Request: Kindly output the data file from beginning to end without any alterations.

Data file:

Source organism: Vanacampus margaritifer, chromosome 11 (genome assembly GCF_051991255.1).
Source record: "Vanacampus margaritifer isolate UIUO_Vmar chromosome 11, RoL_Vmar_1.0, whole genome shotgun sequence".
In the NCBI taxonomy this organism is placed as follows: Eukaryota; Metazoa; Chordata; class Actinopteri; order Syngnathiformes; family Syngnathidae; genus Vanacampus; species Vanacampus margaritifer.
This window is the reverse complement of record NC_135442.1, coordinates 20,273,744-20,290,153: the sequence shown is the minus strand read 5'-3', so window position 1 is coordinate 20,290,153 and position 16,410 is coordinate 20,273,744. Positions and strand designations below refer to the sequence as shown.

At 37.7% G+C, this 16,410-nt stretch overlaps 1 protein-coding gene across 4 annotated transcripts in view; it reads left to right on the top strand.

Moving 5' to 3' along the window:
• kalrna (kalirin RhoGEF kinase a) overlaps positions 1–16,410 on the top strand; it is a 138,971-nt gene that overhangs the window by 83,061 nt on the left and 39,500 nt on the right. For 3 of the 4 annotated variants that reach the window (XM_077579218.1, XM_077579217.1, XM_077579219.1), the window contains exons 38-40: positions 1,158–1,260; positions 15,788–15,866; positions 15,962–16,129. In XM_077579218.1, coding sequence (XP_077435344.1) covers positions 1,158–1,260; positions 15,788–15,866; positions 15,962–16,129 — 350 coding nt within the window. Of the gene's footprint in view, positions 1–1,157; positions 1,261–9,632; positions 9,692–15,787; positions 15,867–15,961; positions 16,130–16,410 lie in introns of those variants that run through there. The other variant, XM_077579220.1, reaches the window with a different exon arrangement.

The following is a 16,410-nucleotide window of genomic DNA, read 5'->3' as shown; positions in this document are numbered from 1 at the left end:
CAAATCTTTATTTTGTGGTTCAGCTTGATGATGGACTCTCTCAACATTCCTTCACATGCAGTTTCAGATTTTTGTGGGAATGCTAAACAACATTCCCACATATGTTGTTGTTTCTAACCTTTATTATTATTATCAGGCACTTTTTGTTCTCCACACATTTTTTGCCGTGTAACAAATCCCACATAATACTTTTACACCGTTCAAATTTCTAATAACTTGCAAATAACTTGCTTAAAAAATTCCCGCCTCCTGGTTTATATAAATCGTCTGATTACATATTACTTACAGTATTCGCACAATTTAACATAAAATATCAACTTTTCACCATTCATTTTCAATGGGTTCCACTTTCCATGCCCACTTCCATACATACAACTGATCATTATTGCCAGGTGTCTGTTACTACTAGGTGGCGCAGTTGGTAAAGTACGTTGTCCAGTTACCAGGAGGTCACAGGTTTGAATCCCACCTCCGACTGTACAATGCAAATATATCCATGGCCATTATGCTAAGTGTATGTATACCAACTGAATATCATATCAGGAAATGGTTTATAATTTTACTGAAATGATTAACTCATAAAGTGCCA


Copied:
Source organism: Vanacampus margaritifer, chromosome 11 (genome assembly GCF_051991255.1).
Source record: "Vanacampus margaritifer isolate UIUO_Vmar chromosome 11, RoL_Vmar_1.0, whole genome shotgun sequence".
In the NCBI taxonomy this organism is placed as follows: Eukaryota; Metazoa; Chordata; class Actinopteri; order Syngnathiformes; family Syngnathidae; genus Vanacampus; species Vanacampus margaritifer.
This window is the reverse complement of record NC_135442.1, coordinates 20,273,744-20,290,153: the sequence shown is the minus strand read 5'-3', so window position 1 is coordinate 20,290,153 and position 16,410 is coordinate 20,273,744. Positions and strand designations below refer to the sequence as shown.

At 37.7% G+C, this 16,410-nt stretch overlaps 1 protein-coding gene across 4 annotated transcripts in view; it reads left to right on the top strand.

Moving 5' to 3' along the window:
• kalrna (kalirin RhoGEF kinase a) overlaps positions 1–16,410 on the top strand; it is a 138,971-nt gene that overhangs the window by 83,061 nt on the left and 39,500 nt on the right. For 3 of the 4 annotated variants that reach the window (XM_077579218.1, XM_077579217.1, XM_077579219.1), the window contains exons 38-40: positions 1,158–1,260; positions 15,788–15,866; positions 15,962–16,129. In XM_077579218.1, coding sequence (XP_077435344.1) covers positions 1,158–1,260; positions 15,788–15,866; positions 15,962–16,129 — 350 coding nt within the window. Of the gene's footprint in view, positions 1–1,157; positions 1,261–9,632; positions 9,692–15,787; positions 15,867–15,961; positions 16,130–16,410 lie in introns of those variants that run through there. The other variant, XM_077579220.1, reaches the window with a different exon arrangement.

The following is a 16,410-nucleotide window of genomic DNA, read 5'->3' as shown; positions in this document are numbered from 1 at the left end:
CAAATCTTTATTTTGTGGTTCAGCTTGATGATGGACTCTCTCAACATTCCTTCACATGCAGTTTCAGATTTTTGTGGGAATGCTAAACAACATTCCCACATATGTTGTTGTTTCTAACCTTTATTATTATTATCAGGCACTTTTTGTTCTCCACACATTTTTTGCCGTGTAACAAATCCCACATAATACTTTTACACCGTTCAAATTTCTAATAACTTGCAAATAACTTGCTTAAAAAATTCCCGCCTCCTGGTTTATATAAATCGTCTGATTACATATTACTTACAGTATTCGCACAATTTAACATAAAATATCAACTTTTCACCATTCATTTTCAATGGGTTCCACTTTCCATGCCCACTTCCATACATACAACTGATCATTATTGCCAGGTGTCTGTTACTACTAGGTGGCGCAGTTGGTAAAGTACGTTGTCCAGTTACCAGGAGGTCACAGGTTTGAATCCCACCTCCGACTGTACAATGCAAATATATCCATGGCCATTATGCTAAGTGTATGTATACCAACTGAATATCATATCAGGAAATGGTTTATAATTTTACTGAAATGATTAACTCATAAAGTGCCA